Shell's pay-as-you-go hydrogen road freight scheme receives its full complement of H2 trucks




The Paul Group has delivered 25 of its PH2P fuel-cell trucks, with DHL an early customer to trial the hydrogen-fuelled heavy-duty vehicles


Shell's pay-as-you-go hydrogen trucking business has finally received the full complement of 25 H2 trucks that it ordered from the Paul Group last year for its pay-as-you-go scheme launched in August last year.


The oil major plans to lease the PH2P fuel-cell electric trucks — which are built on a Mercedes Benz Atego chassis — to customers in Germany for a monthly fee, in an effort to drive take-up of these zero-emission heavy vehicles despite high upfront costs.


Logistics firm DHL is an early client of the Shell Hydrogen Pay-Per-Use scheme, leasing two of the trucks in Cologne as part of a year-long pilot to assess hydrogen-powered heavy-duty transport for its operations.


“Especially in land transport, where no alternative drive solution has yet been established, it is important for us to test various sustainable solutions in the spirit of a technology-open approach,” said Thomas Vogel, DHL Freight’s CEO for Germany, Austria and Switzerland.


“In addition to battery-electric trucks, this also includes hydrogen vehicles, which particularly score points with their range and quick refueling on longer journeys. Ultimately, our aim is to identify the best technology and drive mix in order to achieve our goal of net zero emissions in logistics by 2050.”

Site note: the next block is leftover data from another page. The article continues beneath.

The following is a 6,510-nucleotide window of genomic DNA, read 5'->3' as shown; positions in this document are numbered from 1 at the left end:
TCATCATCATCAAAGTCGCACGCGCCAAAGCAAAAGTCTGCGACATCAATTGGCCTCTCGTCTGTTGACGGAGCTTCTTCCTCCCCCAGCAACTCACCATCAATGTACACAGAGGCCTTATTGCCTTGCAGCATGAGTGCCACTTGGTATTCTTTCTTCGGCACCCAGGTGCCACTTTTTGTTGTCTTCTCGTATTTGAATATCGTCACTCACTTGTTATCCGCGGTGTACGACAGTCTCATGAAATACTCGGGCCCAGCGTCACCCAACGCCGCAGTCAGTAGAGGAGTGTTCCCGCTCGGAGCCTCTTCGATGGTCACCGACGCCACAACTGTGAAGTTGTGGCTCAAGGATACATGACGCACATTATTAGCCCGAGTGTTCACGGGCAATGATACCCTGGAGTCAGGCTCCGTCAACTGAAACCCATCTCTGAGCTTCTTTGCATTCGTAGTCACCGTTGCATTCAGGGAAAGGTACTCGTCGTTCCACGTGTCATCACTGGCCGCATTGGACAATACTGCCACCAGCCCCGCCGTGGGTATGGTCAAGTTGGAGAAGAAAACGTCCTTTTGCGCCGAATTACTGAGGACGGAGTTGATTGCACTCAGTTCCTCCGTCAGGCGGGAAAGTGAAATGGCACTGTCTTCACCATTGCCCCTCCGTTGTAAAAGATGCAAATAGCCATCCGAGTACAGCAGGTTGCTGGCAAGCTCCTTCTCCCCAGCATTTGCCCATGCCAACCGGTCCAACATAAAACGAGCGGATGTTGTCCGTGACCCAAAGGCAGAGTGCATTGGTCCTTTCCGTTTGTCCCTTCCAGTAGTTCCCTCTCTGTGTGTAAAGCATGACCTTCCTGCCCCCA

Other customers of the Shell scheme include building materials manufacturer and construction service provider Bachl; logistics company Emde in its operations for fashion retailer C&A; and food wholesaler Troiber, which like DHL is also testing other technologies such as battery-electric vehicles (BEVs) and e-fuels.


Upon the scheme's launch on 1 August last year, Shell's then vice-president for hydrogen, Paul Bogers, said: “To kick-start the transition to zero emission trucking there are so many puzzle pieces that need to fit together that it is overwhelming for our customers.


“A pay-per-use model can be a great way to spread the risk and allow early adopters to get real world experience without having to bet the company on a single technology.”


The monthly fee includes “scheduled and unscheduled maintenance is available as needed, reducing operational and performance risks, as well as 24/7 customer support”.


While fuel-cell electric passenger cars are lagging behind battery electric vehicles, with Shell closing down its light-duty refuelling stations in the US and the UK, hydrogen is expected to play a bigger role in decarbonising heavy-duty transport.


Fuel-cell trucks have a longer range than battery electric equivalents, as well as far faster refuelling times compared to charging — however, they are expected to be more expensive to run.


“Hydrogen trucks can already directly replace diesel trucks without adjusting the route planning, while refuelling the energy for the next 500km of travel in just ten minutes,” said Bernhard Wasner, CEO of Paul Group.



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